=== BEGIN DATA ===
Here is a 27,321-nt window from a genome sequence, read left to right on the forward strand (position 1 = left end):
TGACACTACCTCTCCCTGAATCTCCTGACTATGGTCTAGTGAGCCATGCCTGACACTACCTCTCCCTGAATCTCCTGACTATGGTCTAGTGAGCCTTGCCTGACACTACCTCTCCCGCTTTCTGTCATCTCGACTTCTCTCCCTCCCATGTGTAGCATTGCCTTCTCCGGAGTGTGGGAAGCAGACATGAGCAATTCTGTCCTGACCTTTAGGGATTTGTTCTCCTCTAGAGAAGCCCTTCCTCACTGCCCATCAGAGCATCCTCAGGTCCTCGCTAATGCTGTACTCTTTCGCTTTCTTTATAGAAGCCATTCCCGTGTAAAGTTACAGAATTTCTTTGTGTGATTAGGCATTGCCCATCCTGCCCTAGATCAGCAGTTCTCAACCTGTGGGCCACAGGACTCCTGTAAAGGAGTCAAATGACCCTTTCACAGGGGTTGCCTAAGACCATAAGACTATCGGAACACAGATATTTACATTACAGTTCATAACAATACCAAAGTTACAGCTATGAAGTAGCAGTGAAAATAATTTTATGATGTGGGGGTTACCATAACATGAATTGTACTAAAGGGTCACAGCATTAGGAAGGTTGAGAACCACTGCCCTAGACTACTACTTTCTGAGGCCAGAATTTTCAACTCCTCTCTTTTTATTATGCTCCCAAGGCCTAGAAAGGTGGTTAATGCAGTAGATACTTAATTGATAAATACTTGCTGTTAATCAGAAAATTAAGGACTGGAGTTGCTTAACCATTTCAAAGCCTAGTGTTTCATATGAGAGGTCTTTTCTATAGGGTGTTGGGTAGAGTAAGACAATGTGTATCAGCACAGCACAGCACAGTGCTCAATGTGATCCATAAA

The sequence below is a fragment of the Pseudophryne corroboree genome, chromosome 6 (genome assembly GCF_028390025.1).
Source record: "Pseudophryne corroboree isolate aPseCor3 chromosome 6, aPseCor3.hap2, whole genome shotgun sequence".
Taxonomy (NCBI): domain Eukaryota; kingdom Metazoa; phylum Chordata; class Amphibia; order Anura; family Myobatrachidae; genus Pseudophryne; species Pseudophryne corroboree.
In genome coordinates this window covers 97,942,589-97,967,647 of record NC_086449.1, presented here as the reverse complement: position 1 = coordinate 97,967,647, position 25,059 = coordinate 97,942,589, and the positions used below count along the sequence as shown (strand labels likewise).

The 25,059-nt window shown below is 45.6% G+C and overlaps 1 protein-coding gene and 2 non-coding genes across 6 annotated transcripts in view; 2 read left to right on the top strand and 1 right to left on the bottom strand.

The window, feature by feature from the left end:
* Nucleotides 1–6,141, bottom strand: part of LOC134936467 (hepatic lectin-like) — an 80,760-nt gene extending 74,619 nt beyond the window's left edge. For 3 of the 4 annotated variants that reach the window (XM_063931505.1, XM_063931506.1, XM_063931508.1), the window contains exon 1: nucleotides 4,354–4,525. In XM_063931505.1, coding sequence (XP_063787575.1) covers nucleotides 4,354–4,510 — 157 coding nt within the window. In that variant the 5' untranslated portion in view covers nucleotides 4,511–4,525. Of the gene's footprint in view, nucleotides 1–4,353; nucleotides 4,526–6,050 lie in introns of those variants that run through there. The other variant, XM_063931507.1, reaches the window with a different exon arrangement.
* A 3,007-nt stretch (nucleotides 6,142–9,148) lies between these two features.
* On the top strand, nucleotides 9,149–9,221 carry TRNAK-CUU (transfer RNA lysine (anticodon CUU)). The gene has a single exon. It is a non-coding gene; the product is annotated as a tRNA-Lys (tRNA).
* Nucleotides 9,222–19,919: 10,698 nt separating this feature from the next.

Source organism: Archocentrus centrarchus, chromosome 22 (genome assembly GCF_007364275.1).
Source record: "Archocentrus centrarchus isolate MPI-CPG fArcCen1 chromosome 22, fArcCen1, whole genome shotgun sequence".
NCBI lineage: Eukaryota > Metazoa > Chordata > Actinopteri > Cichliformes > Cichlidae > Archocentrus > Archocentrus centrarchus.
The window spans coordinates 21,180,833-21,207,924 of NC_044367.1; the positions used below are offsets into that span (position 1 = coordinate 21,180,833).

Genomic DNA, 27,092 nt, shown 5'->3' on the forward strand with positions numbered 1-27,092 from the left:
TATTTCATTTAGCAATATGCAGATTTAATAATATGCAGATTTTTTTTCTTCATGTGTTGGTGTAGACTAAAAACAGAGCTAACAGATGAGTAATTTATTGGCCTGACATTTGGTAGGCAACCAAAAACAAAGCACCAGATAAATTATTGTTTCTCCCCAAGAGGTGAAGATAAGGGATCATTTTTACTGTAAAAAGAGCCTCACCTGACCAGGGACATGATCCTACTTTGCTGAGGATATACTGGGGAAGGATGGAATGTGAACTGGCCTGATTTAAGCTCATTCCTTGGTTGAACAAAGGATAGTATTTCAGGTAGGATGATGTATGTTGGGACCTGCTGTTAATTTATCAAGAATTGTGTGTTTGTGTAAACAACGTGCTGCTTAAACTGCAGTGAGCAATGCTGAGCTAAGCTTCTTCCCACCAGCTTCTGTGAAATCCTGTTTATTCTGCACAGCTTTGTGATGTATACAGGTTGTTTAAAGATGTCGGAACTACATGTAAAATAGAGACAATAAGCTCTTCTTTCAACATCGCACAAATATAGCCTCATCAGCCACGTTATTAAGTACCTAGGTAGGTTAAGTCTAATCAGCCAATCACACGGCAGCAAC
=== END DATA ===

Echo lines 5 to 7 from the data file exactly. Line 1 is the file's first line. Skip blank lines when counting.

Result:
Taxonomy (NCBI): domain Eukaryota; kingdom Metazoa; phylum Chordata; class Amphibia; order Anura; family Myobatrachidae; genus Pseudophryne; species Pseudophryne corroboree.
In genome coordinates this window covers 97,942,589-97,967,647 of record NC_086449.1, presented here as the reverse complement: position 1 = coordinate 97,967,647, position 25,059 = coordinate 97,942,589, and the positions used below count along the sequence as shown (strand labels likewise).

The 25,059-nt window shown below is 45.6% G+C and overlaps 1 protein-coding gene and 2 non-coding genes across 6 annotated transcripts in view; 2 read left to right on the top strand and 1 right to left on the bottom strand.